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What Is Long-Term Memory Loss?

by
author image Lia Stannard
Lia Stannard has been writing about women’s health since 2006. She has her Bachelor of Science in neuroscience and is pursuing a doctorate in clinical health psychology.
What Is Long-Term Memory Loss?
A senior doing a crossword puzzle. Photo Credit Stockbyte/Stockbyte/Getty Images

The National Institutes of Health (NIH) defines long-term memory loss as difficulty remembering events that occurred further in the past. Long-term memories are formed when short-term memories, or non-permanent memories, are consolidated in the hippocampus, a brain structure located in the medial temporal lobe; once the memories are consolidated, they are available independent from the hippocampus in the neocortex, where they can be retrieved. When a patient has long-term memory loss, he has problems recalling stored memories, not creating new memories.

Types of Memories

The Helpguide.org article “Improving Your Memory--Tips and Techniques to Improve Memory,” states that long-term memories can be three types of memories: episodic, semantic and procedural. Both episodic and semantic memories are conscious memories, which require active thought to remember; procedural memories, on the other hand, can be recalled unconsciously. Episodic memories are about experiences, semantic memories are factual data and procedural memories are skills and routines.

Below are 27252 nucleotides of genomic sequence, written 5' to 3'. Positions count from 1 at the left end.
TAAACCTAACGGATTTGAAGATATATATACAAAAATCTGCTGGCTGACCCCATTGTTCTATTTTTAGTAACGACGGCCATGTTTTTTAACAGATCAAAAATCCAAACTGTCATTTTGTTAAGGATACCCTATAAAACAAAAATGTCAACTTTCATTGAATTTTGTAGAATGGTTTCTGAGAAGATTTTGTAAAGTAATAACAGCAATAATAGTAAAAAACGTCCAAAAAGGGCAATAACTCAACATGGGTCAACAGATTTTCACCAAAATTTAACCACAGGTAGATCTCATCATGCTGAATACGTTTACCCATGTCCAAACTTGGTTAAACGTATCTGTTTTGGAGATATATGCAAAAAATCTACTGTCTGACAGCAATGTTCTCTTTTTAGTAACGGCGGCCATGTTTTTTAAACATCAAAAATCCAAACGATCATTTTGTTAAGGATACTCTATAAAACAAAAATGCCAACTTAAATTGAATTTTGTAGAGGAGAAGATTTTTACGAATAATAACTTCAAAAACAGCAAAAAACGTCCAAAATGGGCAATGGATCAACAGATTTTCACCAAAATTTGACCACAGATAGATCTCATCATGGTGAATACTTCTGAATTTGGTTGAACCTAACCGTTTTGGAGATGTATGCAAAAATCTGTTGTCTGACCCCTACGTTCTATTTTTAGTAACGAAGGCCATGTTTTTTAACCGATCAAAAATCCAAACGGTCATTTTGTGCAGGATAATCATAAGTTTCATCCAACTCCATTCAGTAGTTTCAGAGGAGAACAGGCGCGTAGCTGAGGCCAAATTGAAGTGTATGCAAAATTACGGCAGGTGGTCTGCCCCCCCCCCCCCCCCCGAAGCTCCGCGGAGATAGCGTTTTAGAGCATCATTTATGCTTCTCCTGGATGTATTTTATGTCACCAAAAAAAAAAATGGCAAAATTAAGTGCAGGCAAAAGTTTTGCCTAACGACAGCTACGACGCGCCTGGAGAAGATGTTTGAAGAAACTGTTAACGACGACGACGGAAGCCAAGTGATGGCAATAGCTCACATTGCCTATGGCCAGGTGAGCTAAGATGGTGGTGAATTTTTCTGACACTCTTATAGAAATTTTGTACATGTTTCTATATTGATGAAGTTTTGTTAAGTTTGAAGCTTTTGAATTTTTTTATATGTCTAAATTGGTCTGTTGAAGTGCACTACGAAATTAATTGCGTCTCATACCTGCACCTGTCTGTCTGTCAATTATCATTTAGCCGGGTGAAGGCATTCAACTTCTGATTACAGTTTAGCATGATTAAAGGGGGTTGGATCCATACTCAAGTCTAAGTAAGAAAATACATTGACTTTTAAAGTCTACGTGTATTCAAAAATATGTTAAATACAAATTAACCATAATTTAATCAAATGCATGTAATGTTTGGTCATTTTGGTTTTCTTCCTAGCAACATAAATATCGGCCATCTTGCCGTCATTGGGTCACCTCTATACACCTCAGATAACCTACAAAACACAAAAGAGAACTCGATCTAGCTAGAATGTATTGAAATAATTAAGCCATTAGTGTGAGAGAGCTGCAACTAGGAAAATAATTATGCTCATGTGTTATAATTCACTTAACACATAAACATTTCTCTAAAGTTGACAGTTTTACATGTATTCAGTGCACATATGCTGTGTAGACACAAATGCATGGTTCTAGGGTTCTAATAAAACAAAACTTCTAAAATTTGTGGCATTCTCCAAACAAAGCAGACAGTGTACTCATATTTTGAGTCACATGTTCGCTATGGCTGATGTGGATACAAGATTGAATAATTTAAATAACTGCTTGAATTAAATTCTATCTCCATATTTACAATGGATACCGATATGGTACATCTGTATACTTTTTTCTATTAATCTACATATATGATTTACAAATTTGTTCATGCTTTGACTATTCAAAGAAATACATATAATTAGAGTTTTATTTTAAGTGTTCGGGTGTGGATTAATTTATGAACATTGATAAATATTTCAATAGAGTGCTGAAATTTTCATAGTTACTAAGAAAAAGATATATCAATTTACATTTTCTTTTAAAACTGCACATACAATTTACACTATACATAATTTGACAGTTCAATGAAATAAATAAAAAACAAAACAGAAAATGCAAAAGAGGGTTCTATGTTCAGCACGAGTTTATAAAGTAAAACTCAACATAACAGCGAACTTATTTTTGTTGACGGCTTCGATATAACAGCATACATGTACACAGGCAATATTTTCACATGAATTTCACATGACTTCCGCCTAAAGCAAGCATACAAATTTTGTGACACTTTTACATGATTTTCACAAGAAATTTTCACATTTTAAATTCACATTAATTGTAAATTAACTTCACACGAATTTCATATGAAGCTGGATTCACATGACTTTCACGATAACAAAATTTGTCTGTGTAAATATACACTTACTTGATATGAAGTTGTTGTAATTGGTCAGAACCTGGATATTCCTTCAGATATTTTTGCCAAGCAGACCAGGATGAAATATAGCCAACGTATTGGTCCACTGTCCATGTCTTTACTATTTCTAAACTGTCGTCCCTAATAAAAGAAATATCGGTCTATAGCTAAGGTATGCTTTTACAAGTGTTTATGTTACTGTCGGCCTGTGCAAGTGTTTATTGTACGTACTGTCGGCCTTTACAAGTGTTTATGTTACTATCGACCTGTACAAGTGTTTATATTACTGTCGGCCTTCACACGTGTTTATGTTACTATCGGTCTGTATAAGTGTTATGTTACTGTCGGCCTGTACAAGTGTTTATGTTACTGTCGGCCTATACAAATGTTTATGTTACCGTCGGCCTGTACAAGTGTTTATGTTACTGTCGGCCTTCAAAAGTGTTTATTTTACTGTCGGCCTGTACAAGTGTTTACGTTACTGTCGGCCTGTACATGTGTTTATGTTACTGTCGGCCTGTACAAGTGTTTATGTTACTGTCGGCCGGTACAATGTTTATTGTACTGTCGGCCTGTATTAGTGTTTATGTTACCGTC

Brain Location

Long-term memories are stored in the neocortex, part of the cerebral cortex responsible for higher functions in the brain, according to Helpguide.org. The neocortex has separate parts for different functions; for example, there are areas in the neocortex for language, sensation, movement and problem-solving. When part of the neocortex is damaged, the patient will lose the associated memories. For example, if the language area of the neocortex is injured, the patient may have long-term loss of semantic language memories.

Stress Causes

Stress is a large factor in long-term memory loss. The Franklin Institute states that during a stressful event, the brain releases the hormone cortisol. In large quantities, such as from long-term stress, cortisol can damage the brain. Cortisol interferes with neurotransmitters, making it difficult for the patient to retrieve long-term memories. This type of long-term memory loss may be temporary, if the patient is able to control her level of stress.

Other Causes

Certain diseases and injuries can cause long-term memory loss by damaging the neocortex; however, these afflictions may cause permanent long-term memory loss. The NIH states that physical injuries, such as head trauma, can affect long-term memory; other possible causes for neocortex lesions are brain tumors and strokes. Substance use, such as as excessive alcoholism, and degenerative diseases, such as Alzheimer's disease, also can result in long-term memory loss.

Treatment

A patient with long-term memory loss can help reduce the severity of his symptoms by keeping mentally active or doing what Helpguide.org describes as “neurobic” activities. One way to improve recall is to rehearse information, where the patient practices important content repetitively. Using mnemonic devices, which utilize associations to remember items, also can help. The patient can reinforce information by using multiple senses, such as speaking out loud while writing. Increasing the amount of attention used when studying something can help with later recall, as this will strengthen the neural connections.

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